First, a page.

The Kenosha County corn crop has fallen short of the adage it should be “knee-high by the Fourth of July.” In some cases, it’s not even knee-high to a grasshopper, farmers report.
Now, farmers said Tuesday they can only hope “a late fall will cure all.”
“We sure didn’t get to knee-high,” Dave Daniels, of Mighty Grand Dairy, in Paris, said. “It is maybe 6- to 10-inches tall in the first field we planted.”
Like many farmers, Daniels said they were unable to plant some of their acreage and had to switch to a faster-maturing variety of corn.
“All we can do now is hope for a late fall,” he said.
Randall Rossi, of Rossi Farms Inc., in Bristol, said they were only able to plant about one-fifth of their normal crop.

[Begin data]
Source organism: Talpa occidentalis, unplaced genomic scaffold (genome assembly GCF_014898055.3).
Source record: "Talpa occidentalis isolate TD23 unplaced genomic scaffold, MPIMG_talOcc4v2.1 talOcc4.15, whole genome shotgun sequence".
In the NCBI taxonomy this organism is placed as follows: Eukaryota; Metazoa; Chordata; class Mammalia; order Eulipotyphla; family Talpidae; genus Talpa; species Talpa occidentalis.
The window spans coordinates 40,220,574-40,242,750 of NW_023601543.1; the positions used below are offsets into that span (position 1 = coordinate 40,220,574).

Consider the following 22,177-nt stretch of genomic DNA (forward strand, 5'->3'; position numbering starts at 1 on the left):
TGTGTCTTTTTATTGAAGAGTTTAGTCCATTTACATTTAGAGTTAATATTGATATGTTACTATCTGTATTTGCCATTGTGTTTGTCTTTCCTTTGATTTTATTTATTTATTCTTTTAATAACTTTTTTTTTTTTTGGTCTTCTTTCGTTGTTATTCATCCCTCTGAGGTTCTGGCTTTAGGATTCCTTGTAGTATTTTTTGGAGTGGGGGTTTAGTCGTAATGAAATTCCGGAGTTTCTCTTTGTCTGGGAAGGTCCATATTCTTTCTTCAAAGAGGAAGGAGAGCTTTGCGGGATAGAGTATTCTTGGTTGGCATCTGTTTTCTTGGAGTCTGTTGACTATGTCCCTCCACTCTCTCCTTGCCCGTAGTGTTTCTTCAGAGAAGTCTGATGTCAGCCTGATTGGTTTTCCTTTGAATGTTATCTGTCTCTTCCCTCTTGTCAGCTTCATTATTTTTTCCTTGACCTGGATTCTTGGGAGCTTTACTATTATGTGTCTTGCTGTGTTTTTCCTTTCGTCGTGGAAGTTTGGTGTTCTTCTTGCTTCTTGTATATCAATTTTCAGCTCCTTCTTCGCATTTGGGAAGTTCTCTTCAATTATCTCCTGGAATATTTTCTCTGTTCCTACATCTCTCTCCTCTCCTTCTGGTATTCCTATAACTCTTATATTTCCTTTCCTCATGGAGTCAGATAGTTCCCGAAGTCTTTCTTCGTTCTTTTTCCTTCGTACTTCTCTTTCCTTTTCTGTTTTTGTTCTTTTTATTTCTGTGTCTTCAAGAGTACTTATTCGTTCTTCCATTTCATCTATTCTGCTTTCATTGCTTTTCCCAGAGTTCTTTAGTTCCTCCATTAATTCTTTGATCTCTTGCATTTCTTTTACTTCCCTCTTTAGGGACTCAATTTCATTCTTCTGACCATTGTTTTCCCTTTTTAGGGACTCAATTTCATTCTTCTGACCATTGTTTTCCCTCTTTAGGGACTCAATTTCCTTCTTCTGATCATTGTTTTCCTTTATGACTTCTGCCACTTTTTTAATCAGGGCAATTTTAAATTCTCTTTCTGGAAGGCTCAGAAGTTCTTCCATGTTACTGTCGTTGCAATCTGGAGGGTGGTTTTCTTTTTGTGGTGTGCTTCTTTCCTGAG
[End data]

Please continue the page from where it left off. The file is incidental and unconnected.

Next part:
“It’s all short,” he said Tuesday. “It’s a bad season. The weather won’t let up. Without a doubt it is the worst I have ever seen.”
Myron Daniels, who surveyed the crop Tuesday, noted they planted around areas that still have standing water. The corn that has emerged is yellowing because of excessive water.
At this point, if it isn’t planted, it won’t be. Cover crops will go in where feasible, farmers report.
“It’s the same story across the Midwest,” he said.
According to the USDA’s National Agricultural Statistics Service field office in Wisconsin, crops across the state are “showing stress from excess moisture.”
Additionally, many producers are struggling to harvest alfalfa, as cutting is delayed and drying conditions are poor, according to the weekly crop progress report. As a result, farmers statewide are concerned about forage supply, with low inventory and high levels of alfalfa winterkill.
“This week, we should be chopping our second cut of hay,” Dave Daniels said. “The field conditions are less than advantageous.”